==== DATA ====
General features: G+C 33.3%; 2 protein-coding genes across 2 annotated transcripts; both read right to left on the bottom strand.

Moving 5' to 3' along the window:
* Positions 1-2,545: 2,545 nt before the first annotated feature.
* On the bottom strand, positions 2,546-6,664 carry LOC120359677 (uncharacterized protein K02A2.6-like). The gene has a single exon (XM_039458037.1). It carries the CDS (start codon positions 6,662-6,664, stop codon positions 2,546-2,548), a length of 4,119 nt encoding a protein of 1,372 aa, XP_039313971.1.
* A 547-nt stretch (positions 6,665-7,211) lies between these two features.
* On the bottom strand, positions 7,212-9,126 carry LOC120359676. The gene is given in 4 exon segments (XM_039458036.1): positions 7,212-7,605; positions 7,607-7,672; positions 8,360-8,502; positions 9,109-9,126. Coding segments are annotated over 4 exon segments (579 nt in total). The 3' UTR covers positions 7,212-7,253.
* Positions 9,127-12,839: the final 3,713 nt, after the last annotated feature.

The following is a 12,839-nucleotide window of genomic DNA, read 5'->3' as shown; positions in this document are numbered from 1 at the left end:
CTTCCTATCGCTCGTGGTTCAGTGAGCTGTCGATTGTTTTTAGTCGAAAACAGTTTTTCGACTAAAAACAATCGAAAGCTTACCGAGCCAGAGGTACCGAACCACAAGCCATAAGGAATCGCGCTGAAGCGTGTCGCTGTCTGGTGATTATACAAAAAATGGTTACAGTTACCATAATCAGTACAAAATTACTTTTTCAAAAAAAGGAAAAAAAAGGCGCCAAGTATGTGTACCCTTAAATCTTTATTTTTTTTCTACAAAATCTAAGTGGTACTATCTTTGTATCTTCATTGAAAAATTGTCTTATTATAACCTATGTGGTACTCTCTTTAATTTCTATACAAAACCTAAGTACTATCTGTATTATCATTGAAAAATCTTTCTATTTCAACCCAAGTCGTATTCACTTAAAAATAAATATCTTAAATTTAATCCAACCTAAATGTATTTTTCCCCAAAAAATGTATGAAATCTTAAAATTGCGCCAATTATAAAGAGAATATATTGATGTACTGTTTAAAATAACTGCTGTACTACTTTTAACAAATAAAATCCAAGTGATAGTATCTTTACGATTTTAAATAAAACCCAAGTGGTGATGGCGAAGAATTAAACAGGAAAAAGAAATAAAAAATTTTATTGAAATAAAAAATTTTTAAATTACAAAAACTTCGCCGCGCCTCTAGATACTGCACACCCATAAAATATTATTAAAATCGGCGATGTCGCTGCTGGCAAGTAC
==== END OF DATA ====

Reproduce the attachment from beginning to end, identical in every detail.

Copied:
General features: G+C 33.3%; 2 protein-coding genes across 2 annotated transcripts; both read right to left on the bottom strand.

Moving 5' to 3' along the window:
* Positions 1-2,545: 2,545 nt before the first annotated feature.
* On the bottom strand, positions 2,546-6,664 carry LOC120359677 (uncharacterized protein K02A2.6-like). The gene has a single exon (XM_039458037.1). It carries the CDS (start codon positions 6,662-6,664, stop codon positions 2,546-2,548), a length of 4,119 nt encoding a protein of 1,372 aa, XP_039313971.1.
* A 547-nt stretch (positions 6,665-7,211) lies between these two features.
* On the bottom strand, positions 7,212-9,126 carry LOC120359676. The gene is given in 4 exon segments (XM_039458036.1): positions 7,212-7,605; positions 7,607-7,672; positions 8,360-8,502; positions 9,109-9,126. Coding segments are annotated over 4 exon segments (579 nt in total). The 3' UTR covers positions 7,212-7,253.
* Positions 9,127-12,839: the final 3,713 nt, after the last annotated feature.

The following is a 12,839-nucleotide window of genomic DNA, read 5'->3' as shown; positions in this document are numbered from 1 at the left end:
CTTCCTATCGCTCGTGGTTCAGTGAGCTGTCGATTGTTTTTAGTCGAAAACAGTTTTTCGACTAAAAACAATCGAAAGCTTACCGAGCCAGAGGTACCGAACCACAAGCCATAAGGAATCGCGCTGAAGCGTGTCGCTGTCTGGTGATTATACAAAAAATGGTTACAGTTACCATAATCAGTACAAAATTACTTTTTCAAAAAAAGGAAAAAAAAGGCGCCAAGTATGTGTACCCTTAAATCTTTATTTTTTTTCTACAAAATCTAAGTGGTACTATCTTTGTATCTTCATTGAAAAATTGTCTTATTATAACCTATGTGGTACTCTCTTTAATTTCTATACAAAACCTAAGTACTATCTGTATTATCATTGAAAAATCTTTCTATTTCAACCCAAGTCGTATTCACTTAAAAATAAATATCTTAAATTTAATCCAACCTAAATGTATTTTTCCCCAAAAAATGTATGAAATCTTAAAATTGCGCCAATTATAAAGAGAATATATTGATGTACTGTTTAAAATAACTGCTGTACTACTTTTAACAAATAAAATCCAAGTGATAGTATCTTTACGATTTTAAATAAAACCCAAGTGGTGATGGCGAAGAATTAAACAGGAAAAAGAAATAAAAAATTTTATTGAAATAAAAAATTTTTAAATTACAAAAACTTCGCCGCGCCTCTAGATACTGCACACCCATAAAATATTATTAAAATCGGCGATGTCGCTGCTGGCAAGTAC